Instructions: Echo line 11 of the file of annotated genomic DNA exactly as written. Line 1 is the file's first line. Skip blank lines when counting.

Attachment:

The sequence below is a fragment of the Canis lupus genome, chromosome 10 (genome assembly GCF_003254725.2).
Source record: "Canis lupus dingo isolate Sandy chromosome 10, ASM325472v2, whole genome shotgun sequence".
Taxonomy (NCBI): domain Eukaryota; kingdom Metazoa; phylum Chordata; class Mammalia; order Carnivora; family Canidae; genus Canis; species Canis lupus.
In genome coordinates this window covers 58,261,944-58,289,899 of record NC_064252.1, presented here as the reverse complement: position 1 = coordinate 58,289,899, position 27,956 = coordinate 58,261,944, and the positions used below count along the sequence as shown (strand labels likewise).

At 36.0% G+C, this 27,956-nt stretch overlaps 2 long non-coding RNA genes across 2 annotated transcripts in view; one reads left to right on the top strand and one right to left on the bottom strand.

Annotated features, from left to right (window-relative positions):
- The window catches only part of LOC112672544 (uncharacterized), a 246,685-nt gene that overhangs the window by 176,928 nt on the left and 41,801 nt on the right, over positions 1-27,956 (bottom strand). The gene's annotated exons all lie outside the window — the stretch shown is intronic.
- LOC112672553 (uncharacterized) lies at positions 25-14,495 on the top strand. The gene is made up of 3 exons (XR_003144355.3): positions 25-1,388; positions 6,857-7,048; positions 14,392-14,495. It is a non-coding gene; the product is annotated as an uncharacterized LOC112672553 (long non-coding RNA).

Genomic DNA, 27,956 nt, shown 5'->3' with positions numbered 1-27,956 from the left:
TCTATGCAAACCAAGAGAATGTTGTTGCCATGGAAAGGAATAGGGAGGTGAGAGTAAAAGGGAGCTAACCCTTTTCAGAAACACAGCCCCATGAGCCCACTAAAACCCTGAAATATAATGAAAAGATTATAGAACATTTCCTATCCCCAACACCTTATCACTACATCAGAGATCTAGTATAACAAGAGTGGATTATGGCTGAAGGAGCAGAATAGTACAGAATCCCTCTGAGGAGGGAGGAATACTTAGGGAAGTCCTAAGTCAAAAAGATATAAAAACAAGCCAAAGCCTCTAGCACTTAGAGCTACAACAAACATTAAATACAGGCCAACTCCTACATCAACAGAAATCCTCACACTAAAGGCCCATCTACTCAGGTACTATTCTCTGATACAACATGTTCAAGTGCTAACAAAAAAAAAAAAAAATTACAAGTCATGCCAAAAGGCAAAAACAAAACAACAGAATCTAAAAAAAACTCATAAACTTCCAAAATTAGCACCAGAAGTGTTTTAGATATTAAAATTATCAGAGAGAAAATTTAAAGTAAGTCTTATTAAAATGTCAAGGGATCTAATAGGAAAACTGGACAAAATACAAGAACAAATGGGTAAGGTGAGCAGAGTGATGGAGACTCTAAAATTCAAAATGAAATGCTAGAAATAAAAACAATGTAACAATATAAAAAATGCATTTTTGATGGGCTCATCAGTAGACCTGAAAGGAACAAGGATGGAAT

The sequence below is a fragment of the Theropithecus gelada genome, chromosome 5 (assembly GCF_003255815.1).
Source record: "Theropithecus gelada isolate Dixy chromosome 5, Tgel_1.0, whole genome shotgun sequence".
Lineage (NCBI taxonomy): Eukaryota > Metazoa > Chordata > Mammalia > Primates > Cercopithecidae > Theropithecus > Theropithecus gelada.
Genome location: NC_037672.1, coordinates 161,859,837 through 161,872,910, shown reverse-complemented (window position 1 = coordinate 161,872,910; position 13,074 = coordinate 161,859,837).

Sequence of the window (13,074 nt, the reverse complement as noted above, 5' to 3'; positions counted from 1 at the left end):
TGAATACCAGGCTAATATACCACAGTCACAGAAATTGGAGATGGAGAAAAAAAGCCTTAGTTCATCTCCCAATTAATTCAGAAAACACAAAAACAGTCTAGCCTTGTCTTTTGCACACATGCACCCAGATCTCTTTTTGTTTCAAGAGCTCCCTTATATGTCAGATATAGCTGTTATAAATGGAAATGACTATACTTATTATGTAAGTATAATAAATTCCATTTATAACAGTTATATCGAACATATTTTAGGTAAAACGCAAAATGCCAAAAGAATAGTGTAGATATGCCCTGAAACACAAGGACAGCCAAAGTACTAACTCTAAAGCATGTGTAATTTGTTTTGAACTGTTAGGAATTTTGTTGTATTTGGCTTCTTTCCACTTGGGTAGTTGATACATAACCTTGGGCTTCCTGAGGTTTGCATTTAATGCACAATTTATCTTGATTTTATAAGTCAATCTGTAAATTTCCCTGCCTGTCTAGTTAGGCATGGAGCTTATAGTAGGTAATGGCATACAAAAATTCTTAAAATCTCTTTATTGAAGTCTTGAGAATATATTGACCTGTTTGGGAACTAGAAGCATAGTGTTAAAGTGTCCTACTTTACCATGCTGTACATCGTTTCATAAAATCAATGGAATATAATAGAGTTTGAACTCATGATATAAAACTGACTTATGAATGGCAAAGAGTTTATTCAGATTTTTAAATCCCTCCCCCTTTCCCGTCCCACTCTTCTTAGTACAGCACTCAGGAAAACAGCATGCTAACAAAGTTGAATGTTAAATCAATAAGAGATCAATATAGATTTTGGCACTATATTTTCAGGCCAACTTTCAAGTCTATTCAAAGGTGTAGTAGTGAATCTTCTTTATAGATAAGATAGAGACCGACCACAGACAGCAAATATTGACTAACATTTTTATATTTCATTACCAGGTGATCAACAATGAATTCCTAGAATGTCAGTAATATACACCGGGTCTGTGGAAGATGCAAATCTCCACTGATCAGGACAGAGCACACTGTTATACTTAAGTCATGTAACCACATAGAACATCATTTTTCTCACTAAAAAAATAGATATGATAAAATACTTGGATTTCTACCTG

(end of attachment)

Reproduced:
The sequence below is a fragment of the Theropithecus gelada genome, chromosome 5 (assembly GCF_003255815.1).